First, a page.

Stress has been my shadow for a long time. I’d like to think that I am of the resilient sort, which sometimes I am, but then again I go through periods in which food is used to comfort me. Food is associated with large, happy family gatherings where cousins, aunts and uncles gather to tell family stories that bind. I love food. The remembrance of biting into a ripe peach, the juice dripping down my chin as I lean forward to direct the drip stimulates my taste buds. Nothing’s better. Wait, maybe the pairing of vine ripened tomatoes, sliced thickly on a slab of fresh mozzarella, topped with basil leaves, dribbles of extra virgin olive oil and sprinkles of freshly cracked pepper and sea salt. I come from a long line of cooks. My grandmother would hoist me onto her yellow wooden step stool, me in an oversized apron. We would take turns stirring the thick chocolate chip cookie dough with a sturdy wooden spoon. My arm would ache as I stirred and she would steady the ceramic bowl. My grandmother could have baked without me, but she chose to mentor me, as did my mother. Early baking experiences with my mother always included stories about how her mother taught her the workings of the kitchen. Cooking has always been a bonding experience. To varying degrees all my children cook and bake.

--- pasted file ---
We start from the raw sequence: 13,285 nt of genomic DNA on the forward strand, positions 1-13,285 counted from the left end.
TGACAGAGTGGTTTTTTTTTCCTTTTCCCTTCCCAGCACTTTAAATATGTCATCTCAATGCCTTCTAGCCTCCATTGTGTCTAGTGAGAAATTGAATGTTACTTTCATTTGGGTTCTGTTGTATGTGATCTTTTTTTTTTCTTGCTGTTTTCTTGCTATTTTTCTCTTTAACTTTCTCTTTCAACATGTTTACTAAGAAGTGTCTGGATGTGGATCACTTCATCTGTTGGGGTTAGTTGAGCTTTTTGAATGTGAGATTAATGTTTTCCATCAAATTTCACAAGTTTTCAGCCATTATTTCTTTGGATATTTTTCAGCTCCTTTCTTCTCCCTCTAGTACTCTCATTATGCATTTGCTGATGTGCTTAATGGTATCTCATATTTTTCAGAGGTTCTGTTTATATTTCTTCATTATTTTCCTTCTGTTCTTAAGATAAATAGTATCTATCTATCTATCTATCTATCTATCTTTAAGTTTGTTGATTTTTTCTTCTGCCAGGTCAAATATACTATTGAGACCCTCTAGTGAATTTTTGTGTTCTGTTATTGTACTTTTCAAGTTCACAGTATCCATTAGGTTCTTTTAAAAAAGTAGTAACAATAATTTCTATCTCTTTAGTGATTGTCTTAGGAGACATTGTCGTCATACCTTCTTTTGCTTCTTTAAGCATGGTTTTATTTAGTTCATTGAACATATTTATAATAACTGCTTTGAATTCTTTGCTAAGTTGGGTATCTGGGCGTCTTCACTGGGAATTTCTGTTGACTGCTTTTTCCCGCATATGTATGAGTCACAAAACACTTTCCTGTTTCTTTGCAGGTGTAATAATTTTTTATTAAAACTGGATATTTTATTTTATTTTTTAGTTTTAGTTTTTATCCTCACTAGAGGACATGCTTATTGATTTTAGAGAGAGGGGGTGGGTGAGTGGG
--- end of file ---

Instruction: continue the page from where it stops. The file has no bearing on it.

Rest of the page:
When I think about the sensory pleasure that food provides, I am transported to times with family or dear friends. Food is a spiritual experience for me. It is not only the inclusion of the freshest ingredients, but the intention of the preparation, for it feeds both the body and the soul. It links me to past generations of cooks and bakers binding us as a family and to a place that I am happiest, in the kitchen. No wonder food is a comfort.